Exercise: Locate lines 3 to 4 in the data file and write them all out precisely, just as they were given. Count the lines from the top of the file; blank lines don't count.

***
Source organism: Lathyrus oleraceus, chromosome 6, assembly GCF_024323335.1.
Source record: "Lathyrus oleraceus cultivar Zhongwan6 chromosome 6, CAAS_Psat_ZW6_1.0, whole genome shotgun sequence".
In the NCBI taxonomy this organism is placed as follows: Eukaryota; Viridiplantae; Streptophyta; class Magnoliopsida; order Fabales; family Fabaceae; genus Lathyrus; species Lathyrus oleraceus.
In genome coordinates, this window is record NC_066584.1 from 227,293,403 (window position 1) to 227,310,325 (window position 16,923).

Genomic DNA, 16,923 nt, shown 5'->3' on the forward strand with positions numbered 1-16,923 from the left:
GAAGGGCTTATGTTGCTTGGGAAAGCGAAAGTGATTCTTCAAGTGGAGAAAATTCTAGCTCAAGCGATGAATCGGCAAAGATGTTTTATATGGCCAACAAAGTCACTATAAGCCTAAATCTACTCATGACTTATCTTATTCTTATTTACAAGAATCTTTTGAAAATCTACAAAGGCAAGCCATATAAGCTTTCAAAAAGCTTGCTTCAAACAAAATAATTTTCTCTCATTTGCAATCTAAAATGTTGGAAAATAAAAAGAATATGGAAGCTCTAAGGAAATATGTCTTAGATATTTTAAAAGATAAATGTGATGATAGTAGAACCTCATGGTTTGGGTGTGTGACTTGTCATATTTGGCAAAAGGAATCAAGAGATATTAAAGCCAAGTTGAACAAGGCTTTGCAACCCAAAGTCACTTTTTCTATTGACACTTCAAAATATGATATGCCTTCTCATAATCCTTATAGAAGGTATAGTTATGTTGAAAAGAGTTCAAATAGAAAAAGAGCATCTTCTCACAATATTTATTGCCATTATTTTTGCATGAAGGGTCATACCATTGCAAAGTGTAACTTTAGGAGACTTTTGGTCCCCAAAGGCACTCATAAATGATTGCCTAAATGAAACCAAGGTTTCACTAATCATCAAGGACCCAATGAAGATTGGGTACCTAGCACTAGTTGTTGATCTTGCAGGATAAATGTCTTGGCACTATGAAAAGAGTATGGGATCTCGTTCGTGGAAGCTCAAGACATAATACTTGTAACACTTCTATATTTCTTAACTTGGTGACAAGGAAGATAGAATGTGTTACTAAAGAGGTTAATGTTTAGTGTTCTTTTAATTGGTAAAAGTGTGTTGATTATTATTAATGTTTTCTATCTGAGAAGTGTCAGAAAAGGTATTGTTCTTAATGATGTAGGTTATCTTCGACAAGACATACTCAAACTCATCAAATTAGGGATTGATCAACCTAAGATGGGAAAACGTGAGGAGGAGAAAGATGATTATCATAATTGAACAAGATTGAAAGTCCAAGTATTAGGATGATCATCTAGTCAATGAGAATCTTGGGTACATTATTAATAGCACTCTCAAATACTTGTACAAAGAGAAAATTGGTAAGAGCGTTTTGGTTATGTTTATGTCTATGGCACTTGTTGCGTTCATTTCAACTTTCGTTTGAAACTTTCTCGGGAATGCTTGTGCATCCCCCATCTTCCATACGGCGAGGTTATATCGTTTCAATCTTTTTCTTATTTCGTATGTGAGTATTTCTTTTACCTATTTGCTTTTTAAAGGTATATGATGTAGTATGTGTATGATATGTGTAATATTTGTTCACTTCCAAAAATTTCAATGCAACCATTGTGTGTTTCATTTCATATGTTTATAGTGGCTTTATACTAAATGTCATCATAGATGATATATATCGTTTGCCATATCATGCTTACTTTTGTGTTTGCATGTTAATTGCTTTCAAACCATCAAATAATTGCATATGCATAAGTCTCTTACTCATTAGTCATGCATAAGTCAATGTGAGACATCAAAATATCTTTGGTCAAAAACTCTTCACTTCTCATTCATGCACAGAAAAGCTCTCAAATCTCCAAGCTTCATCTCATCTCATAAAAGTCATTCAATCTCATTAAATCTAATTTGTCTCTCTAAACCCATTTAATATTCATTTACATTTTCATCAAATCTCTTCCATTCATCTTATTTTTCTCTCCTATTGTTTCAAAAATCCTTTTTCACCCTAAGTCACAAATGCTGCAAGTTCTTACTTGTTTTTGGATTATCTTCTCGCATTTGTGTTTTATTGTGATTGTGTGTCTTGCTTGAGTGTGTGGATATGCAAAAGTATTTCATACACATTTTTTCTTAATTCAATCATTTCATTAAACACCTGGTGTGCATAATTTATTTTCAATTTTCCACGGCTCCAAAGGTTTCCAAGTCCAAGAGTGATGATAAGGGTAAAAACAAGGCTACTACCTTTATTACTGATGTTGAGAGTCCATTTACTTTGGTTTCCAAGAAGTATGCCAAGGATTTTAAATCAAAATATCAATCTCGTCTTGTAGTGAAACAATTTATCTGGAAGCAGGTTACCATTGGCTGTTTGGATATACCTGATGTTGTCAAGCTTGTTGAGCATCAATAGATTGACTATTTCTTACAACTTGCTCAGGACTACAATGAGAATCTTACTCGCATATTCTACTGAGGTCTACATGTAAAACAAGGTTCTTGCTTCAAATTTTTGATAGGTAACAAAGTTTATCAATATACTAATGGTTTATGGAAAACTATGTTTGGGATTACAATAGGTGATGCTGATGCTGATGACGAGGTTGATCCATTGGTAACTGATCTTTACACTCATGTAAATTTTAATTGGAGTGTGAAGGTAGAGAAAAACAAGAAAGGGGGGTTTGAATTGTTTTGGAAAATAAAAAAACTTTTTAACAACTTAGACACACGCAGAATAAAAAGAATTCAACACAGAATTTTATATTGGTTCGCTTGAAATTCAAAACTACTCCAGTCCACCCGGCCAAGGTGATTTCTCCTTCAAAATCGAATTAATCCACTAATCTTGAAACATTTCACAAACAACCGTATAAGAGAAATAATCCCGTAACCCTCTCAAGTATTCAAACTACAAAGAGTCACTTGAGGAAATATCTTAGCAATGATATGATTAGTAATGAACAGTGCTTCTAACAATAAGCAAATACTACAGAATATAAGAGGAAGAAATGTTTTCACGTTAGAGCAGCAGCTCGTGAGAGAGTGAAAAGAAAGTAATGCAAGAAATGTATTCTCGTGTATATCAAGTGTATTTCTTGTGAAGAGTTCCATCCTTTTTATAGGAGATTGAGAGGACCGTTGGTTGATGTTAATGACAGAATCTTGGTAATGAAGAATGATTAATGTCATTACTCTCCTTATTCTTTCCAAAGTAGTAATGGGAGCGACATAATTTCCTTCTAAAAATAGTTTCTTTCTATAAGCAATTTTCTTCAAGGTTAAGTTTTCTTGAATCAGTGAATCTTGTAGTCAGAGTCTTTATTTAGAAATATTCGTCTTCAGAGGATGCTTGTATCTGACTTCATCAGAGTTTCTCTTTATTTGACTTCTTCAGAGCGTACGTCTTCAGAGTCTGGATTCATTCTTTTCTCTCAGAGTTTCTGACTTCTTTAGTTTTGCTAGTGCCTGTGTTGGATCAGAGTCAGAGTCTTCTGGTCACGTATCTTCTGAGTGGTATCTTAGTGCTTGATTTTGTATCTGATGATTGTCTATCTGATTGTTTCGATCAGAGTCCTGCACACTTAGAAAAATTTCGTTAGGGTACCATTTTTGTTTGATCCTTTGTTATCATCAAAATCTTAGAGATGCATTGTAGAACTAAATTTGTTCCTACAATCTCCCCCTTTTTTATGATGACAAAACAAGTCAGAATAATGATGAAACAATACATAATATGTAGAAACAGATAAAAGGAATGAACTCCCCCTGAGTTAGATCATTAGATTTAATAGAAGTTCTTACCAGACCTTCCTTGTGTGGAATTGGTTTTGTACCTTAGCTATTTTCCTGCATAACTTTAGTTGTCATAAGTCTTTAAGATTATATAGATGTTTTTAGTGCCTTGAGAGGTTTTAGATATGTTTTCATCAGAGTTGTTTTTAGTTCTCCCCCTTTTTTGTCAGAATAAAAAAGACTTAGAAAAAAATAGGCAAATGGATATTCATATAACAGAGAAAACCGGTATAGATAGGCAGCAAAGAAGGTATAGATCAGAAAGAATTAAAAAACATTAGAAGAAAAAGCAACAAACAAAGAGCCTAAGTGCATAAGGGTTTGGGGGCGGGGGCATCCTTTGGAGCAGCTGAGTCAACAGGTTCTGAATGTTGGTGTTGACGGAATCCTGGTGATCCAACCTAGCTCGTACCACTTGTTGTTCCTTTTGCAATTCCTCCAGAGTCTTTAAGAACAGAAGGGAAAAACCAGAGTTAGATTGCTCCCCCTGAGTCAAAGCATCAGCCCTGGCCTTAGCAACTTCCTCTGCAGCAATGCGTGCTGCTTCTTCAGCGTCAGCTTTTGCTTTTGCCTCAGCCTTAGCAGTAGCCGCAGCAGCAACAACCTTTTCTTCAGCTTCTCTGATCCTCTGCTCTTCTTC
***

In the NCBI taxonomy this organism is placed as follows: Eukaryota; Viridiplantae; Streptophyta; class Magnoliopsida; order Fabales; family Fabaceae; genus Lathyrus; species Lathyrus oleraceus.
In genome coordinates, this window is record NC_066584.1 from 227,293,403 (window position 1) to 227,310,325 (window position 16,923).